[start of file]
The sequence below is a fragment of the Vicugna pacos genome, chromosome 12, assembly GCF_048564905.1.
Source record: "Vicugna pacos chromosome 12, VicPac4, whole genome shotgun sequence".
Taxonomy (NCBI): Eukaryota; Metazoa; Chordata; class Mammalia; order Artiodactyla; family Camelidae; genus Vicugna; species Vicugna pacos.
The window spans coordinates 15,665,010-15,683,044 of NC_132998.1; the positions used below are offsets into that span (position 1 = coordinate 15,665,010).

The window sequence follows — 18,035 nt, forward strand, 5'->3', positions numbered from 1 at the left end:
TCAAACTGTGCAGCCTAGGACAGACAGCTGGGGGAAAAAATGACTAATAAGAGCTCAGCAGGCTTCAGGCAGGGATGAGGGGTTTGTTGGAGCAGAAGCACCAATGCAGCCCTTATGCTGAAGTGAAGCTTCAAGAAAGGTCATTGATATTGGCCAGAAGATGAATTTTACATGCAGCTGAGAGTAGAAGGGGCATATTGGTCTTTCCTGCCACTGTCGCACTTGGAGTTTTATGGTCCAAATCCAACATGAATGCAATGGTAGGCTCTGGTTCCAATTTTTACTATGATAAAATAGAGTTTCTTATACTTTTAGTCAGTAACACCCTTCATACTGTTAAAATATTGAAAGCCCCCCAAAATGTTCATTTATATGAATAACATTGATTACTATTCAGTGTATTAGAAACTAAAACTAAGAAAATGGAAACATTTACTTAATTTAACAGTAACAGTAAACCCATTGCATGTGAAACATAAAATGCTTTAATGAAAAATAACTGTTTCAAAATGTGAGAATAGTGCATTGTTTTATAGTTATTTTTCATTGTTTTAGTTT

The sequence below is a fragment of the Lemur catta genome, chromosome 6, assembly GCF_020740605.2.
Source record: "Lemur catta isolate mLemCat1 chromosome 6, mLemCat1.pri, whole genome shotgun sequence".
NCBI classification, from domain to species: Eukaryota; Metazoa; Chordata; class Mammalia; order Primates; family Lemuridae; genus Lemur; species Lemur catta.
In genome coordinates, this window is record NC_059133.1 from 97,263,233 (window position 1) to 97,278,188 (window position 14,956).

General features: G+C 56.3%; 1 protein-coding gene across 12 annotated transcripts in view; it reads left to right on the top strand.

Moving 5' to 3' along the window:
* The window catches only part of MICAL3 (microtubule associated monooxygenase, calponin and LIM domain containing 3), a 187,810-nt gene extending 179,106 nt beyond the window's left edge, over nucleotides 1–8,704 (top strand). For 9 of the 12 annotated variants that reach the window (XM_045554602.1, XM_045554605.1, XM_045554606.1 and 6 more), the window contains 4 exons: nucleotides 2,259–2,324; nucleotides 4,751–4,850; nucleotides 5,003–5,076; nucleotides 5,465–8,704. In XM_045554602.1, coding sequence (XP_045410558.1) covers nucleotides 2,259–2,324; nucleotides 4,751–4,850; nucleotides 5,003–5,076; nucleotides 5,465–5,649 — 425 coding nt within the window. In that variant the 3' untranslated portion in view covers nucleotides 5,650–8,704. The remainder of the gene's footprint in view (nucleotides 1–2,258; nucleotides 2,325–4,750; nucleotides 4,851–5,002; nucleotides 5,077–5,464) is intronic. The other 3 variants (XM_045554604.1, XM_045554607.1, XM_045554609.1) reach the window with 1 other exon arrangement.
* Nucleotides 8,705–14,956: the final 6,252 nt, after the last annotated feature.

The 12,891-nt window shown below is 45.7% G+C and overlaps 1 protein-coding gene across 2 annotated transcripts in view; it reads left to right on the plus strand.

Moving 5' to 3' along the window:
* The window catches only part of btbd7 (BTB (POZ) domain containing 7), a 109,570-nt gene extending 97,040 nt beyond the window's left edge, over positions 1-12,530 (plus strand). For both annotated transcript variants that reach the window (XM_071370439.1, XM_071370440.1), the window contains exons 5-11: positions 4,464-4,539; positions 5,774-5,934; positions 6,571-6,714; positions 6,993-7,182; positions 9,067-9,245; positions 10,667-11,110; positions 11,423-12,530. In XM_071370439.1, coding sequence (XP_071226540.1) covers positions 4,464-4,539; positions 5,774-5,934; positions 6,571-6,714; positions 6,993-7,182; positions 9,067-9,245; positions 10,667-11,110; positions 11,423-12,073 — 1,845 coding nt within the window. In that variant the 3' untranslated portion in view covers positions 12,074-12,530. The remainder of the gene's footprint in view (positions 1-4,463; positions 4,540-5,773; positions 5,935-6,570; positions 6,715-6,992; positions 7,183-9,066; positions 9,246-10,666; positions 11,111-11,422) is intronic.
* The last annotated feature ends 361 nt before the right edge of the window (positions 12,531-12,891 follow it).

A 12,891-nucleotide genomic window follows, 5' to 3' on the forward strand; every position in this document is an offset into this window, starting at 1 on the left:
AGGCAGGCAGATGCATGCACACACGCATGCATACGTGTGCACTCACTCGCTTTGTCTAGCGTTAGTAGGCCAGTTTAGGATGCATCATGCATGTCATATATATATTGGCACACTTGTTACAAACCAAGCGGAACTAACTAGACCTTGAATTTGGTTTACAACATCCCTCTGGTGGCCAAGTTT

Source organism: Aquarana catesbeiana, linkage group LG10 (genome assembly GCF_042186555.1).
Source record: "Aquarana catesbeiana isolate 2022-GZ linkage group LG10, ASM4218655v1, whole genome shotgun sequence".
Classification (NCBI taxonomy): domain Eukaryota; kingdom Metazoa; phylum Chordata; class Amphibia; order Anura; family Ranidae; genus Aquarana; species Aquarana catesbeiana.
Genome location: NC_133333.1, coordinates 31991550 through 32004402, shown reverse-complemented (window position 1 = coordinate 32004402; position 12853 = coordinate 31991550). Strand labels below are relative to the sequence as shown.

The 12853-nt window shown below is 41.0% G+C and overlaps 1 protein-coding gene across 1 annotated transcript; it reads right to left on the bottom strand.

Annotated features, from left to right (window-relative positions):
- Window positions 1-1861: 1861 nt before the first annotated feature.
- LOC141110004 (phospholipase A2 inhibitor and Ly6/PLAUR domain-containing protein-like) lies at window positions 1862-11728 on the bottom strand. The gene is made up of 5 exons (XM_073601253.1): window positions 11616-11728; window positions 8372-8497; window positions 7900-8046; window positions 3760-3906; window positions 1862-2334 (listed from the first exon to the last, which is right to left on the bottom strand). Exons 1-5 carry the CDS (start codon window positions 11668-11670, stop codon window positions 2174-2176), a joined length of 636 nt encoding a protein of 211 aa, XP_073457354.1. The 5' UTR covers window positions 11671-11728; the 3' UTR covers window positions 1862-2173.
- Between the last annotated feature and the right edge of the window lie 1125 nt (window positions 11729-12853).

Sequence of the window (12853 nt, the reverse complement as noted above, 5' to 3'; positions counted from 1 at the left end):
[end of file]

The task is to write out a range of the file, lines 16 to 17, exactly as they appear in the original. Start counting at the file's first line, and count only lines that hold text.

Moving 5' to 3' along the window:
* The window catches only part of btbd7 (BTB (POZ) domain containing 7), a 109,570-nt gene extending 97,040 nt beyond the window's left edge, over positions 1-12,530 (plus strand). For both annotated transcript variants that reach the window (XM_071370439.1, XM_071370440.1), the window contains exons 5-11: positions 4,464-4,539; positions 5,774-5,934; positions 6,571-6,714; positions 6,993-7,182; positions 9,067-9,245; positions 10,667-11,110; positions 11,423-12,530. In XM_071370439.1, coding sequence (XP_071226540.1) covers positions 4,464-4,539; positions 5,774-5,934; positions 6,571-6,714; positions 6,993-7,182; positions 9,067-9,245; positions 10,667-11,110; positions 11,423-12,073 — 1,845 coding nt within the window. In that variant the 3' untranslated portion in view covers positions 12,074-12,530. The remainder of the gene's footprint in view (positions 1-4,463; positions 4,540-5,773; positions 5,935-6,570; positions 6,715-6,992; positions 7,183-9,066; positions 9,246-10,666; positions 11,111-11,422) is intronic.